Don’t count newspapers out of the online property listings market.

Chicago-based Classified Ventures LLC, which is owned by six major media companies, is working to establish a stronger Web presence for newspapers’ home listings.

Homescape, a division of Classified Ventures, has been tinkering for the past year with Homescape.com, a site that functions as a national portal for newspapers’ property listings. There are mirror sites at HomeHunter.com and NewHomeNetwork.com.

“There has been a lot of growth over the last several years in the traffic and the usage on the real estate side, and a lot of growth recently,” said Sam Sebastian, senior vice president and general manager for Homescape. “In my opinion, newspapers haven’t really been focused as closely on this segment as they should have been.”

He added, “Increasingly, it appears 2005 is going to be the year we really focus on real estate. Our newspapers are right in the fray – when the time is right, they will be right where they need to be.”

Homescape has a focus on improving listings content for its affiliated newspapers across the country, he said, though Homescape is keeping its options open “to see if we want to reconnect this network of disconnected sites.”

A group of about 110 newspapers in about 40 states are affiliated with Homescape through a handful of media companies: Belo Corp., Gannett Co., Knight Ridder, The McClatchy Company, Tribune Company and The Washington Post Co.

Each newspaper now operates a separate database for property listings, and Homescape works to support content for those disconnected databases. Homescape works to consolidate listings for new homes, existing homes, for-sale-by-owner homes, open houses and MLS listings in each local newspaper market. In some cases the local newspapers have relationships with local brokers and MLSs.

“Our newspapers are responsible for working with local MLSs and local brokers and procuring listings, and we take over and manage all that data,” Sebastian said. Some of the newspaper companies have standardized listings so that the listings are displayed in the same format at various newspapers’ Web sites, he said.

Classified Ventures also operates national listing sites for rental units and autos at Apartments.com and Cars.com, though for-sale home listings are more fragmented and local by nature, Sebastian said.

During the dot-com boom, Classified Ventures did push toward a national home listings model but later pulled back – “we got out of it because it was way too expensive,” he said.

“The question is: What is the listings play going forward at the national level and how will newspapers play in it? I don’t think we have the answer. I think we are well positioned to jump in the game quickly if it makes sense,” Sebastian said. “A lot will depend upon how the market goes.”

The Homescape.com home page offers a national home search through a clickable map, mortgage rates, real estate news articles, and links to pre-qualified buyer’s agents, a home valuation tool, mortgage pre-qualification tools, a moving-company search, and special offers from advertisers.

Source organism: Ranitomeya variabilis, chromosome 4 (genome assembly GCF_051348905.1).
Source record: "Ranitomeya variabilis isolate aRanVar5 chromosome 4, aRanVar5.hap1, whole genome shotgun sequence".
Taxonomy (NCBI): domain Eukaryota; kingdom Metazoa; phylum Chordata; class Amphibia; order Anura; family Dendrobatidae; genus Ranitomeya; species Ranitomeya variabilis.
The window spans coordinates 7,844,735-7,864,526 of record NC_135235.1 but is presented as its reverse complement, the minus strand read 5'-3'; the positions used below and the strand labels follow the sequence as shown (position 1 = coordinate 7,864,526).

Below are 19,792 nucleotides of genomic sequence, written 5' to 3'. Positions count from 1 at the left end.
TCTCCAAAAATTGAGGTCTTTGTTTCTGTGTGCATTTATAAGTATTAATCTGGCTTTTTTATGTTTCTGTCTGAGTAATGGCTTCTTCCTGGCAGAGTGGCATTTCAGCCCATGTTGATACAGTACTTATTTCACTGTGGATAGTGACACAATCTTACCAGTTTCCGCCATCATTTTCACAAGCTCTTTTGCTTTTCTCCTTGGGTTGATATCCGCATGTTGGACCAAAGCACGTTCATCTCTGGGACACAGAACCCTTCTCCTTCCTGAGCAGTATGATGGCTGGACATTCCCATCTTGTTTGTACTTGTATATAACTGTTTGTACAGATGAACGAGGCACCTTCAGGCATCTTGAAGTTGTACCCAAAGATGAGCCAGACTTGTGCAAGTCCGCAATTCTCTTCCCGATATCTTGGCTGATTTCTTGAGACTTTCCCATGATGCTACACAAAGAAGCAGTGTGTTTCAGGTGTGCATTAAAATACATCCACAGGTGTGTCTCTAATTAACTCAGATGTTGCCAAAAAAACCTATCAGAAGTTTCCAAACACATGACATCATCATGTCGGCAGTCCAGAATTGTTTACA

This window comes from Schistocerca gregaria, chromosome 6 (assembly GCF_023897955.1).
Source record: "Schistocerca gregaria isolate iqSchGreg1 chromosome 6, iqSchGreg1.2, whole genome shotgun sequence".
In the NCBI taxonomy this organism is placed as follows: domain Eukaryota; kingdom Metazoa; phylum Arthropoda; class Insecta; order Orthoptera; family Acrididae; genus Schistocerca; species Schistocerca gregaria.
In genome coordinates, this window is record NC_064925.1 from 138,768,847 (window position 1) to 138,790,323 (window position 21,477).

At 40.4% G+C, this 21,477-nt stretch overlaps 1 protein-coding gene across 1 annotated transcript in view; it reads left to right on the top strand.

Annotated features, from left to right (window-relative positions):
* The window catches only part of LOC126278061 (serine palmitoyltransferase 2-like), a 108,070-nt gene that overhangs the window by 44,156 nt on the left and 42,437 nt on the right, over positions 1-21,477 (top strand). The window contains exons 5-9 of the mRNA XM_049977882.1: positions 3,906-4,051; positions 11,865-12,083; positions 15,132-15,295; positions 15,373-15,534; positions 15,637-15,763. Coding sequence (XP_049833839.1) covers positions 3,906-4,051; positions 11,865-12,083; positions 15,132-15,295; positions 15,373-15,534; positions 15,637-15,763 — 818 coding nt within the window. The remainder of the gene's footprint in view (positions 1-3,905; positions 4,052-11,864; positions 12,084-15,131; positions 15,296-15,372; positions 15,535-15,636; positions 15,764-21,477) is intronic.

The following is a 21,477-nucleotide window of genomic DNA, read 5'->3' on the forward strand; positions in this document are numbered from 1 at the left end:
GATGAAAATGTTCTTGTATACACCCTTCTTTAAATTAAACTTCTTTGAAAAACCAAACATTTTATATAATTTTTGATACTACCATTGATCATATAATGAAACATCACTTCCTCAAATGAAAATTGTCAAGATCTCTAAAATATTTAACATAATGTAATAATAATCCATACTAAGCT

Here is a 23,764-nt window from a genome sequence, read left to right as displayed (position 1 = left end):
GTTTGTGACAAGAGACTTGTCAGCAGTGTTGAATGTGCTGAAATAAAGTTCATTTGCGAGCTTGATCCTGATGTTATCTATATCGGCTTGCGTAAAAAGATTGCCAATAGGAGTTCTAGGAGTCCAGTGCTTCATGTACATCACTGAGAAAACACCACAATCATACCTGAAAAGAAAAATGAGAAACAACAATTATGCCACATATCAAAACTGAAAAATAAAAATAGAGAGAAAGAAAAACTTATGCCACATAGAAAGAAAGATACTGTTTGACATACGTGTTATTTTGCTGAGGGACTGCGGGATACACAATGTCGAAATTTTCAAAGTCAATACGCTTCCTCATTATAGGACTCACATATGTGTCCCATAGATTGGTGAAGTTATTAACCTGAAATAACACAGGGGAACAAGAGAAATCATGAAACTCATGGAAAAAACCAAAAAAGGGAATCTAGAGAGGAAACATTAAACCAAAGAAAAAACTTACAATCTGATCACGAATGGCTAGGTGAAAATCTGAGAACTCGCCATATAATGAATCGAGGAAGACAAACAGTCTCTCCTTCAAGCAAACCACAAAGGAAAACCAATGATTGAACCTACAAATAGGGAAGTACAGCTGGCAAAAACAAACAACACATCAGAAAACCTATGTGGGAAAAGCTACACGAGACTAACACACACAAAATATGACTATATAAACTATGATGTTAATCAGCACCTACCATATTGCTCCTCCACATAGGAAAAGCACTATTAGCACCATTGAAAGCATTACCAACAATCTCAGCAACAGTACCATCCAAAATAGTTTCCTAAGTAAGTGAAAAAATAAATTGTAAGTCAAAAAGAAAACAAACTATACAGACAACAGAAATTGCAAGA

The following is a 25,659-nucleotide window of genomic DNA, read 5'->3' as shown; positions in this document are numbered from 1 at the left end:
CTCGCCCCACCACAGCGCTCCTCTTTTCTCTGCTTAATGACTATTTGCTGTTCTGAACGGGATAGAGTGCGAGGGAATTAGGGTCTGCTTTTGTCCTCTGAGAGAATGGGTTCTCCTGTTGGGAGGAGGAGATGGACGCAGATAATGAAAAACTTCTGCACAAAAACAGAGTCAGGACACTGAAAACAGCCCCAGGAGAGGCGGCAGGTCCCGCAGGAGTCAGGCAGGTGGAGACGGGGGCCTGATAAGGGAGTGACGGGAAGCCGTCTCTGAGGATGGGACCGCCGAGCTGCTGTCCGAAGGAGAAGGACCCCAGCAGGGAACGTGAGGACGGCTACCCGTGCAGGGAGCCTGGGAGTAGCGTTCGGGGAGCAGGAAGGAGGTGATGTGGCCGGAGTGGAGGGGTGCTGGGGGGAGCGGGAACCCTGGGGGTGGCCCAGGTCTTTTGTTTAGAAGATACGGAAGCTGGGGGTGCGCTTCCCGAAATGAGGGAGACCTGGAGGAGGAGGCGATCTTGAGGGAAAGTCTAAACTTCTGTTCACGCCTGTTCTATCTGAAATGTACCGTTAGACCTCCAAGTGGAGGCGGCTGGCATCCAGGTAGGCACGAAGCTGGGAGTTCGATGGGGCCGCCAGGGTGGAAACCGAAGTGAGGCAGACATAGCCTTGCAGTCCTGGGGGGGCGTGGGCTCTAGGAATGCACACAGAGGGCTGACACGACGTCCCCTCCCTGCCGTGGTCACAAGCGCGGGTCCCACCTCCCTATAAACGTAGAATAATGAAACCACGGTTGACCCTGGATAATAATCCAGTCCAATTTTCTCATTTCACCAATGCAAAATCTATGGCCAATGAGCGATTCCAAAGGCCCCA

Real estate and brokers are asked whether they want to join the Web site to receive leads from home buyers and sellers, get listings exposure through the site’s map, and place state-targeted text ads on the site.

While the Web site is a live site, there hasn’t been a huge marketing campaign to back up the effort, he said. “We don’t have a big message going out to brokers. We don’t really know what it’s going to become,” Sebastian said.

There are no immediate plans to consolidate all of the individual newspaper sites’ property listings at a single site, as with the National Association of Realtors-affiliated Realtor.com model, Sebastian said.

Homescape manages about 500,000 to 600,000 listings for its affiliates at any given time, and about 40 percent to 50 percent of the company’s affiliates have deals to display some or all of the local MLS property listings.

If local brokers and MLSs resist sharing of their property listings, that could be a barrier to any consolidation of listings in some markets, Sebastian said. “Until that all shakes out and everyone is convinced, ‘Hey, get the listings out there — it’s good for everyone,’ there is really going to be this quandary.”

He said that online property listings are not yet a major source of advertising revenue for newspapers. “Could it be? Yes.”

Homescape is not alone in growing its online property listings business. The New York Times, which handles about 150,000 to 200,000 property listings, “has seen a significant increase in online listings” said Ken Green, group director of real estate advertising sales for The New York Times Co.

The New York Times’ real estate Web site features listings in the New York City area, the Tri-State area, which includes New York, New Jersey and Connecticut, and other locations across the country, including Arizona, California, Florida, North Carolina, Pennsylvania, Vermont and Wyoming.

Data maps are available for some areas that detail median house prices, income levels, population density and other community features. Consumers can review news articles as they peruse the property listings.

“The tools are pretty strong. What we’ve seen is a growth in the use of all of our tools,” Green said. There are an estimated 1 million unique visitors a month to the New York Times’ real estate site, he added. The company works directly with real estate brokers, agents and agencies to provide online property listings content. “We have about 150 individual agency relationships,” he said.

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Send tips or a Letter to the Editor to glenn@inman.com or call (510) 658-9252, ext. 137.

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